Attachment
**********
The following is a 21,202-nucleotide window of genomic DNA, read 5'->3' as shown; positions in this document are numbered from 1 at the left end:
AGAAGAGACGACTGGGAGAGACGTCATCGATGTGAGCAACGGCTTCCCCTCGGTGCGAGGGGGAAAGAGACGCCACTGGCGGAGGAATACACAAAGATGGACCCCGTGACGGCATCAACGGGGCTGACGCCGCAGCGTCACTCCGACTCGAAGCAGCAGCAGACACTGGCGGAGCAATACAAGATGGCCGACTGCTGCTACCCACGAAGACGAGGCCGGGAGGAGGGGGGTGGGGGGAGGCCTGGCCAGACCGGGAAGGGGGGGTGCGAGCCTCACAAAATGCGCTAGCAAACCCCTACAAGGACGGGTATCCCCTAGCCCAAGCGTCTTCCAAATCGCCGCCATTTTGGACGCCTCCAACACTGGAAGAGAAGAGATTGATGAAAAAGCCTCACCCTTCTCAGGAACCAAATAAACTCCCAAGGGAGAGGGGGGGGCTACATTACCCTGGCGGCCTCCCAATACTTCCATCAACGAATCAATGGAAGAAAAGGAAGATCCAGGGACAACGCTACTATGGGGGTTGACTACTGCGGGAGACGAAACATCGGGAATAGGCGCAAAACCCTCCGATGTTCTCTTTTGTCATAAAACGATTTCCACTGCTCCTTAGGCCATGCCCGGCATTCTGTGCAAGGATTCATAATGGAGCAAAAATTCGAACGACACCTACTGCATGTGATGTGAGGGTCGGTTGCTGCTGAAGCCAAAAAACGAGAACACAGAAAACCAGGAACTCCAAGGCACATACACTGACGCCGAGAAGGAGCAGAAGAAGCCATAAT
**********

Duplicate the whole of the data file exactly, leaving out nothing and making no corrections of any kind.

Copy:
The following is a 21,202-nucleotide window of genomic DNA, read 5'->3' as shown; positions in this document are numbered from 1 at the left end:
AGAAGAGACGACTGGGAGAGACGTCATCGATGTGAGCAACGGCTTCCCCTCGGTGCGAGGGGGAAAGAGACGCCACTGGCGGAGGAATACACAAAGATGGACCCCGTGACGGCATCAACGGGGCTGACGCCGCAGCGTCACTCCGACTCGAAGCAGCAGCAGACACTGGCGGAGCAATACAAGATGGCCGACTGCTGCTACCCACGAAGACGAGGCCGGGAGGAGGGGGGTGGGGGGAGGCCTGGCCAGACCGGGAAGGGGGGGTGCGAGCCTCACAAAATGCGCTAGCAAACCCCTACAAGGACGGGTATCCCCTAGCCCAAGCGTCTTCCAAATCGCCGCCATTTTGGACGCCTCCAACACTGGAAGAGAAGAGATTGATGAAAAAGCCTCACCCTTCTCAGGAACCAAATAAACTCCCAAGGGAGAGGGGGGGGCTACATTACCCTGGCGGCCTCCCAATACTTCCATCAACGAATCAATGGAAGAAAAGGAAGATCCAGGGACAACGCTACTATGGGGGTTGACTACTGCGGGAGACGAAACATCGGGAATAGGCGCAAAACCCTCCGATGTTCTCTTTTGTCATAAAACGATTTCCACTGCTCCTTAGGCCATGCCCGGCATTCTGTGCAAGGATTCATAATGGAGCAAAAATTCGAACGACACCTACTGCATGTGATGTGAGGGTCGGTTGCTGCTGAAGCCAAAAAACGAGAACACAGAAAACCAGGAACTCCAAGGCACATACACTGACGCCGAGAAGGAGCAGAAGAAGCCATAAT